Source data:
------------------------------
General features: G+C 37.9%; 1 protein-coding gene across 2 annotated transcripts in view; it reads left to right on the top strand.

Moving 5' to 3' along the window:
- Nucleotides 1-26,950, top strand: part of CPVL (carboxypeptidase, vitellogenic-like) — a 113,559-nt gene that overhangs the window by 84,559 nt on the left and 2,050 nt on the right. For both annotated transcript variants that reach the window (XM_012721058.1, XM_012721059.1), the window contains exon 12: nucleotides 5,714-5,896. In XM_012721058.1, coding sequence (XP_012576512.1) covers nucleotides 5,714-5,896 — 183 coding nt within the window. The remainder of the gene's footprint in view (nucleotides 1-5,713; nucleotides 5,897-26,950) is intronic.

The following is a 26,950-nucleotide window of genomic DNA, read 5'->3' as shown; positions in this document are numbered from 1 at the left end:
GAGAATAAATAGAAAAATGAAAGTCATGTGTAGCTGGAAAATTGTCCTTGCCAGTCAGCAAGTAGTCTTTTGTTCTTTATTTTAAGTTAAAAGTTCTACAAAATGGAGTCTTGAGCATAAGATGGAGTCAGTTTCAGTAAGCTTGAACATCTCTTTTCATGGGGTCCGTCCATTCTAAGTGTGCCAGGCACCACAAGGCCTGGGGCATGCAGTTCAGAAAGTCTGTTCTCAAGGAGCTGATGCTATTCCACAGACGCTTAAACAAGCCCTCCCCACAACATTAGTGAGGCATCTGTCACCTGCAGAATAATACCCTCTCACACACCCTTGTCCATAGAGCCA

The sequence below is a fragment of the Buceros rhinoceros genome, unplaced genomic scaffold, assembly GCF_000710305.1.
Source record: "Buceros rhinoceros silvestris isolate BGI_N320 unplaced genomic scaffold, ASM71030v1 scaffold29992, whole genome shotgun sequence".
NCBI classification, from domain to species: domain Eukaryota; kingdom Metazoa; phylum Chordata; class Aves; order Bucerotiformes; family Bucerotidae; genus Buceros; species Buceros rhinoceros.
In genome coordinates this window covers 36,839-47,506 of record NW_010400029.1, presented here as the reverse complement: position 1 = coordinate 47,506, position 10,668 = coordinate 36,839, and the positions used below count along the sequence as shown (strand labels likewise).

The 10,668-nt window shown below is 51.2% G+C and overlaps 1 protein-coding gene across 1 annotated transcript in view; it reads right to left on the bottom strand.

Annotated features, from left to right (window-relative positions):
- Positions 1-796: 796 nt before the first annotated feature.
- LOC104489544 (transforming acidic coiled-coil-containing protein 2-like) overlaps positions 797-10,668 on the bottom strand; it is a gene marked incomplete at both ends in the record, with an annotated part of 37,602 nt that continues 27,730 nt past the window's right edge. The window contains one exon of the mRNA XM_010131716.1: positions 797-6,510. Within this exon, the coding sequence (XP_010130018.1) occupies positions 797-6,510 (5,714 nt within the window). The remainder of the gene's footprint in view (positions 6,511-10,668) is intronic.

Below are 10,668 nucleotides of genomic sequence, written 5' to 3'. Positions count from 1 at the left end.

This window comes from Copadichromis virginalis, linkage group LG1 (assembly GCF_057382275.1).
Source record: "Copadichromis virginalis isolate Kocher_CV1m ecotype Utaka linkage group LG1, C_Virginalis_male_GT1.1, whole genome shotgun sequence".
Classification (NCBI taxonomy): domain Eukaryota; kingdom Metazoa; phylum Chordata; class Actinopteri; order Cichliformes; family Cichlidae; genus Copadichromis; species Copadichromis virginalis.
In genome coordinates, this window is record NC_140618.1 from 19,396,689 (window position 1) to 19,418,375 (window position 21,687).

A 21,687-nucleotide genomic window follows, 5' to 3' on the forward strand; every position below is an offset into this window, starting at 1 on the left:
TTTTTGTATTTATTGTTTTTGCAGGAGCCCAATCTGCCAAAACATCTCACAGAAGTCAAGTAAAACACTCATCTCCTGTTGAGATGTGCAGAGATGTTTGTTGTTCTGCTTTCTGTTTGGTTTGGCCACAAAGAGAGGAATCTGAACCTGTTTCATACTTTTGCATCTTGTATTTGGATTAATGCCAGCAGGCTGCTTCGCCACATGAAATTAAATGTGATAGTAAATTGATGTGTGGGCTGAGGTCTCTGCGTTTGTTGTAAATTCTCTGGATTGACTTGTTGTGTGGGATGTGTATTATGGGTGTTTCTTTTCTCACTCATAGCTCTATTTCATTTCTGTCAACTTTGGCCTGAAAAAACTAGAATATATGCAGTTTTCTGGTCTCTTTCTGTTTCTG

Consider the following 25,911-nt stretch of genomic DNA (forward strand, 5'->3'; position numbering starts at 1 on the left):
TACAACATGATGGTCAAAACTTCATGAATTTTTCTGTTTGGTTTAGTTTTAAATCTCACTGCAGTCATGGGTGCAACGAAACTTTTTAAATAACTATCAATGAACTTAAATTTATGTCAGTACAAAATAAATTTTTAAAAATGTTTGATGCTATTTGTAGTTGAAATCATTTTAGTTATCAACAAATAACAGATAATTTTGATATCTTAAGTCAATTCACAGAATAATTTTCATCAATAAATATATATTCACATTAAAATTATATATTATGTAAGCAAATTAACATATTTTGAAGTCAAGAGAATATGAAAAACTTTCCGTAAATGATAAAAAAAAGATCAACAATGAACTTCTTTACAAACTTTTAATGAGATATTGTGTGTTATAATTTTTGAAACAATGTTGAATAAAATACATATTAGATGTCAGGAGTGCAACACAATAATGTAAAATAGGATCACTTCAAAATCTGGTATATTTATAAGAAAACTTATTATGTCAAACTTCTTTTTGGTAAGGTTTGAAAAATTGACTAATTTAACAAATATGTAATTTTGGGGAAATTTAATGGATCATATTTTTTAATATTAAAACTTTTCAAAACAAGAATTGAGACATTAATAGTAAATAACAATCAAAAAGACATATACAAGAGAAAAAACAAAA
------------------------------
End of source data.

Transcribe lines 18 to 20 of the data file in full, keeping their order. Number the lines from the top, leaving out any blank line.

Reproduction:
In genome coordinates, this window is record NC_140618.1 from 19,396,689 (window position 1) to 19,418,375 (window position 21,687).

A 21,687-nucleotide genomic window follows, 5' to 3' on the forward strand; every position below is an offset into this window, starting at 1 on the left:
TTTTTGTATTTATTGTTTTTGCAGGAGCCCAATCTGCCAAAACATCTCACAGAAGTCAAGTAAAACACTCATCTCCTGTTGAGATGTGCAGAGATGTTTGTTGTTCTGCTTTCTGTTTGGTTTGGCCACAAAGAGAGGAATCTGAACCTGTTTCATACTTTTGCATCTTGTATTTGGATTAATGCCAGCAGGCTGCTTCGCCACATGAAATTAAATGTGATAGTAAATTGATGTGTGGGCTGAGGTCTCTGCGTTTGTTGTAAATTCTCTGGATTGACTTGTTGTGTGGGATGTGTATTATGGGTGTTTCTTTTCTCACTCATAGCTCTATTTCATTTCTGTCAACTTTGGCCTGAAAAAACTAGAATATATGCAGTTTTCTGGTCTCTTTCTGTTTCTG